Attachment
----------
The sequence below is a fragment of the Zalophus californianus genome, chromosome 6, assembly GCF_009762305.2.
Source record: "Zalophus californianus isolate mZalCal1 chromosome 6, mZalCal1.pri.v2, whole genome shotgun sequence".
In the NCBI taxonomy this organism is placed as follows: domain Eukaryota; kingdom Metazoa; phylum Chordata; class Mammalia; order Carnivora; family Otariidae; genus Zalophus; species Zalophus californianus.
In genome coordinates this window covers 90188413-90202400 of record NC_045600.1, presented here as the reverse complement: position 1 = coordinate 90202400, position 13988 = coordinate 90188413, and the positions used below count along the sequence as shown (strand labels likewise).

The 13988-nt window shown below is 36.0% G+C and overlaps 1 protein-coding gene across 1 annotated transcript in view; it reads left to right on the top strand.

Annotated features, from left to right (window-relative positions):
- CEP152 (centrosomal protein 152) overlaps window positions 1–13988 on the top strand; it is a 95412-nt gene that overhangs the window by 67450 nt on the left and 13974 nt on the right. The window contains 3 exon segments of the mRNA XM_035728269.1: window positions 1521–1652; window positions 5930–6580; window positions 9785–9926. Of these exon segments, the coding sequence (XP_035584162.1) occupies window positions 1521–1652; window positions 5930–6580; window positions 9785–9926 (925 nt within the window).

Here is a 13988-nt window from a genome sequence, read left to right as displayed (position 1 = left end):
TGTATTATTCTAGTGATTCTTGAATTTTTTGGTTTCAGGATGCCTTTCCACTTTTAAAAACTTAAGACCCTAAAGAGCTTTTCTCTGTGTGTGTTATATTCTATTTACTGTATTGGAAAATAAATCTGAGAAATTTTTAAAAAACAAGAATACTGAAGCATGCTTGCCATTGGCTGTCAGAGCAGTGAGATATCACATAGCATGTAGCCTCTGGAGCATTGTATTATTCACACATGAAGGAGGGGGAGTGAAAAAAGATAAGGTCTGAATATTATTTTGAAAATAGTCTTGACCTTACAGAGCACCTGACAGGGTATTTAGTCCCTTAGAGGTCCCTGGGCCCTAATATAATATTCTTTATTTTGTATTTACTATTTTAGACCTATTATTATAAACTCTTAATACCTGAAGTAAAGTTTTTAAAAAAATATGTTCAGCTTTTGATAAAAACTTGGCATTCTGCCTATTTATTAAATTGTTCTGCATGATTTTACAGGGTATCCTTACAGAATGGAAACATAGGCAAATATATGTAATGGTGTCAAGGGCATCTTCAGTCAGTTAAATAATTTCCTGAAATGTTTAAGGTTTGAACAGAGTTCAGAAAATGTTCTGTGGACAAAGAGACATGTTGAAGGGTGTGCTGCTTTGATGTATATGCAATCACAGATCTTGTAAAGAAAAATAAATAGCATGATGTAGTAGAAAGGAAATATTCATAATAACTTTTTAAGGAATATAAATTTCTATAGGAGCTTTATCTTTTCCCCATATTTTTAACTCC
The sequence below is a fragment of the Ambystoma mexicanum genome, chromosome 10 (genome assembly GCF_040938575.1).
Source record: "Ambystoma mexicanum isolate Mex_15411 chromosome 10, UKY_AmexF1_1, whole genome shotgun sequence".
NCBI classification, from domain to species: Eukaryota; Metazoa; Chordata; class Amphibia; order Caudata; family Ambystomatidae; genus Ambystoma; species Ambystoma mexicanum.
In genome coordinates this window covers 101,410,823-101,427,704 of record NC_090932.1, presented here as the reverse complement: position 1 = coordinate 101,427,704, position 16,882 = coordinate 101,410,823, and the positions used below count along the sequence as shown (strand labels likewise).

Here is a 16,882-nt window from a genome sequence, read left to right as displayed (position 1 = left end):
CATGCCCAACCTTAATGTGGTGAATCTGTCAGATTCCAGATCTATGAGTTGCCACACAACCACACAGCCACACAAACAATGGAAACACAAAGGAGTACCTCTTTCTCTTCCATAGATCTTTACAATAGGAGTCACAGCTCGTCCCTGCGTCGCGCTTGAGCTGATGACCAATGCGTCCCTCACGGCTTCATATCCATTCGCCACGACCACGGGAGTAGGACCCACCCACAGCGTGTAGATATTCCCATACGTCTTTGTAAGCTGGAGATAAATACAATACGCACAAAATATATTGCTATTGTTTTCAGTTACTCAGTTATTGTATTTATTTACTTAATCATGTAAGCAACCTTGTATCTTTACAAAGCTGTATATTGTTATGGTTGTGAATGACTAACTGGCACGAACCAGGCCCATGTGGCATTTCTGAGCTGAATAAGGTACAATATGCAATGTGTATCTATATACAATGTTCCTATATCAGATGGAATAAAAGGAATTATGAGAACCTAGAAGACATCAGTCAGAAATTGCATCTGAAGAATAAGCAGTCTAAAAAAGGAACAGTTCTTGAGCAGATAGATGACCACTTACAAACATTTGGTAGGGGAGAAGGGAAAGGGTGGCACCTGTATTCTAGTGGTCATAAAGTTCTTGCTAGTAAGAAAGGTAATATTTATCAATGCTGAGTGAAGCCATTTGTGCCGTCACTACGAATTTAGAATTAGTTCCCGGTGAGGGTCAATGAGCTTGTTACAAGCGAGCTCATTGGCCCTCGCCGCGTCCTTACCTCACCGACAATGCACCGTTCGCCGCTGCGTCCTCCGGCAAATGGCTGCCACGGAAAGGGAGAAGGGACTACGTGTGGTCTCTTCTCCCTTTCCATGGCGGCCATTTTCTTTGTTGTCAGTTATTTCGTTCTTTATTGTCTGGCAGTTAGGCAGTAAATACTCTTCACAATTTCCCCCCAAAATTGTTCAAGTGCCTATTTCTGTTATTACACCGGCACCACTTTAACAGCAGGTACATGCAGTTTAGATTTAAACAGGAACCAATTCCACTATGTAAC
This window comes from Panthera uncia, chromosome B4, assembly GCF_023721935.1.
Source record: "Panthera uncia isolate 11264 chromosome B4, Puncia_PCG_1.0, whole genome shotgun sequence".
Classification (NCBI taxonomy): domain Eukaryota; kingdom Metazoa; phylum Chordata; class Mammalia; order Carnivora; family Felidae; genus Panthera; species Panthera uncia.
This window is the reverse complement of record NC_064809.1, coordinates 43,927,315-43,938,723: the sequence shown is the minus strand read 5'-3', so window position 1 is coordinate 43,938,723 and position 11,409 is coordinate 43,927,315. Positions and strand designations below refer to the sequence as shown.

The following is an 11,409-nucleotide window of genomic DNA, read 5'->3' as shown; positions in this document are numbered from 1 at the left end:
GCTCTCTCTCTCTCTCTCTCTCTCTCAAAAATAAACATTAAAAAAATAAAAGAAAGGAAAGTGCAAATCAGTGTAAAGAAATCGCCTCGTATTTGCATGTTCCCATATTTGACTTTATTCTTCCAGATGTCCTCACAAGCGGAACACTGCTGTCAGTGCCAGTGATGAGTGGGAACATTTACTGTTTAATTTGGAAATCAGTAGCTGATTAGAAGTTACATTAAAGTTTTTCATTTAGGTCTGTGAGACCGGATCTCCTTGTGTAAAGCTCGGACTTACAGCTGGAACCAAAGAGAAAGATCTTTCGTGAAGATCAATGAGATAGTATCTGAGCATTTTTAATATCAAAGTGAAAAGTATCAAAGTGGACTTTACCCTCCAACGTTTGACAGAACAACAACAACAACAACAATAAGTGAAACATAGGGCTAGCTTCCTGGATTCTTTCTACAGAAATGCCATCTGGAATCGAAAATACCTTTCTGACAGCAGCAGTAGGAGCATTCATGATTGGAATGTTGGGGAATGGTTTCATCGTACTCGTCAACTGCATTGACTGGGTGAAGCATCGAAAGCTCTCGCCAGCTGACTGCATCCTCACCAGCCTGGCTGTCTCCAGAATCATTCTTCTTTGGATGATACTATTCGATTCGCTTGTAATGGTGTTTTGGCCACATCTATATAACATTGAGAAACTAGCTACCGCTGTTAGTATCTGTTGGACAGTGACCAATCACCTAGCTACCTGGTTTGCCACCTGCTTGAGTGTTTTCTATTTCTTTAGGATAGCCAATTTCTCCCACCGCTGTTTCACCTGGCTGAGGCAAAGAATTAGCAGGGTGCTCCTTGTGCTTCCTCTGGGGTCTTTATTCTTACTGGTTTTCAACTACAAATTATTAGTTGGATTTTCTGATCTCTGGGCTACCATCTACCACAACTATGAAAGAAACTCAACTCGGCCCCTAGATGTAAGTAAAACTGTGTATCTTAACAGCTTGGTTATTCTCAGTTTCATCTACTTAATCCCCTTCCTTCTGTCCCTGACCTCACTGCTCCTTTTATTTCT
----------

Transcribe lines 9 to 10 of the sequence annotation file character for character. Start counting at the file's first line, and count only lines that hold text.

TGTATTATTCTAGTGATTCTTGAATTTTTTGGTTTCAGGATGCCTTTCCACTTTTAAAAACTTAAGACCCTAAAGAGCTTTTCTCTGTGTGTGTTATATTCTATTTACTGTATTGGAAAATAAATCTGAGAAATTTTTAAAAAACAAGAATACTGAAGCATGCTTGCCATTGGCTGTCAGAGCAGTGAGATATCACATAGCATGTAGCCTCTGGAGCATTGTATTATTCACACATGAAGGAGGGGGAGTGAAAAAAGATAAGGTCTGAATATTATTTTGAAAATAGTCTTGACCTTACAGAGCACCTGACAGGGTATTTAGTCCCTTAGAGGTCCCTGGGCCCTAATATAATATTCTTTATTTTGTATTTACTATTTTAGACCTATTATTATAAACTCTTAATACCTGAAGTAAAGTTTTTAAAAAAATATGTTCAGCTTTTGATAAAAACTTGGCATTCTGCCTATTTATTAAATTGTTCTGCATGATTTTACAGGGTATCCTTACAGAATGGAAACATAGGCAAATATATGTAATGGTGTCAAGGGCATCTTCAGTCAGTTAAATAATTTCCTGAAATGTTTAAGGTTTGAACAGAGTTCAGAAAATGTTCTGTGGACAAAGAGACATGTTGAAGGGTGTGCTGCTTTGATGTATATGCAATCACAGATCTTGTAAAGAAAAATAAATAGCATGATGTAGTAGAAAGGAAATATTCATAATAACTTTTTAAGGAATATAAATTTCTATAGGAGCTTTATCTTTTCCCCATATTTTTAACTCC
The sequence below is a fragment of the Ambystoma mexicanum genome, chromosome 10 (genome assembly GCF_040938575.1).